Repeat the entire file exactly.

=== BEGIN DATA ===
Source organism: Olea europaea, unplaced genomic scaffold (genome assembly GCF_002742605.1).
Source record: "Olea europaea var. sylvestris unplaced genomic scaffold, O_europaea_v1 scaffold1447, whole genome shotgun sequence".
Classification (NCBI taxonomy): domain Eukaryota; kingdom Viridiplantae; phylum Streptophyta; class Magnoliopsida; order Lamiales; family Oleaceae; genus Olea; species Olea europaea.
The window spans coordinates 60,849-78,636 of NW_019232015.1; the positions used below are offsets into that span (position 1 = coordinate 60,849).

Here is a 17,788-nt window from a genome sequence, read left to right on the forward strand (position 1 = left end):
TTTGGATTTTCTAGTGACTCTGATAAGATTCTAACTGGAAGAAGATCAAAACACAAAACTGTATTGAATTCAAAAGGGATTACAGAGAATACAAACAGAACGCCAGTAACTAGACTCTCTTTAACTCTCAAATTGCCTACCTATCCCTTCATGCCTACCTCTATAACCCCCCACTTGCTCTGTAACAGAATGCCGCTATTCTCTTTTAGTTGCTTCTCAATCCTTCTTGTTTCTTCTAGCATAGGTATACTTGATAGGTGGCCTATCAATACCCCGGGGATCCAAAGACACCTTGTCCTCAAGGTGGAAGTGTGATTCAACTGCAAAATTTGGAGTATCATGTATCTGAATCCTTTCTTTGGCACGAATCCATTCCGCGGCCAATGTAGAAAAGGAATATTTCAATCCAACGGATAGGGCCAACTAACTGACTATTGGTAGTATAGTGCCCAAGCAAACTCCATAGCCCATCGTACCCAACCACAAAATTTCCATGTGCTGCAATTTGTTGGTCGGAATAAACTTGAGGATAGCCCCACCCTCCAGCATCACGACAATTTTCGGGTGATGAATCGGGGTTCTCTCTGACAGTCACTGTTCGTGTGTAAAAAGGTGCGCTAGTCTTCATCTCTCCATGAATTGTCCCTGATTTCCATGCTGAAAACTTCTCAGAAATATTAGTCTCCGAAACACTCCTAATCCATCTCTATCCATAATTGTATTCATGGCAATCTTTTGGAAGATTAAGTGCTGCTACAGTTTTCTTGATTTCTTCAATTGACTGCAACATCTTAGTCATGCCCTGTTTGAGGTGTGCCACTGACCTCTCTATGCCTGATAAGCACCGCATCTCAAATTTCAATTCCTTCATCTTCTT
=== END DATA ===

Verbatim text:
Source organism: Olea europaea, unplaced genomic scaffold (genome assembly GCF_002742605.1).
Source record: "Olea europaea var. sylvestris unplaced genomic scaffold, O_europaea_v1 scaffold1447, whole genome shotgun sequence".
Classification (NCBI taxonomy): domain Eukaryota; kingdom Viridiplantae; phylum Streptophyta; class Magnoliopsida; order Lamiales; family Oleaceae; genus Olea; species Olea europaea.
The window spans coordinates 60,849-78,636 of NW_019232015.1; the positions used below are offsets into that span (position 1 = coordinate 60,849).

Here is a 17,788-nt window from a genome sequence, read left to right on the forward strand (position 1 = left end):
TTTGGATTTTCTAGTGACTCTGATAAGATTCTAACTGGAAGAAGATCAAAACACAAAACTGTATTGAATTCAAAAGGGATTACAGAGAATACAAACAGAACGCCAGTAACTAGACTCTCTTTAACTCTCAAATTGCCTACCTATCCCTTCATGCCTACCTCTATAACCCCCCACTTGCTCTGTAACAGAATGCCGCTATTCTCTTTTAGTTGCTTCTCAATCCTTCTTGTTTCTTCTAGCATAGGTATACTTGATAGGTGGCCTATCAATACCCCGGGGATCCAAAGACACCTTGTCCTCAAGGTGGAAGTGTGATTCAACTGCAAAATTTGGAGTATCATGTATCTGAATCCTTTCTTTGGCACGAATCCATTCCGCGGCCAATGTAGAAAAGGAATATTTCAATCCAACGGATAGGGCCAACTAACTGACTATTGGTAGTATAGTGCCCAAGCAAACTCCATAGCCCATCGTACCCAACCACAAAATTTCCATGTGCTGCAATTTGTTGGTCGGAATAAACTTGAGGATAGCCCCACCCTCCAGCATCACGACAATTTTCGGGTGATGAATCGGGGTTCTCTCTGACAGTCACTGTTCGTGTGTAAAAAGGTGCGCTAGTCTTCATCTCTCCATGAATTGTCCCTGATTTCCATGCTGAAAACTTCTCAGAAATATTAGTCTCCGAAACACTCCTAATCCATCTCTATCCATAATTGTATTCATGGCAATCTTTTGGAAGATTAAGTGCTGCTACAGTTTTCTTGATTTCTTCAATTGACTGCAACATCTTAGTCATGCCCTGTTTGAGGTGTGCCACTGACCTCTCTATGCCTGATAAGCACCGCATCTCAAATTTCAATTCCTTCATCTTCTT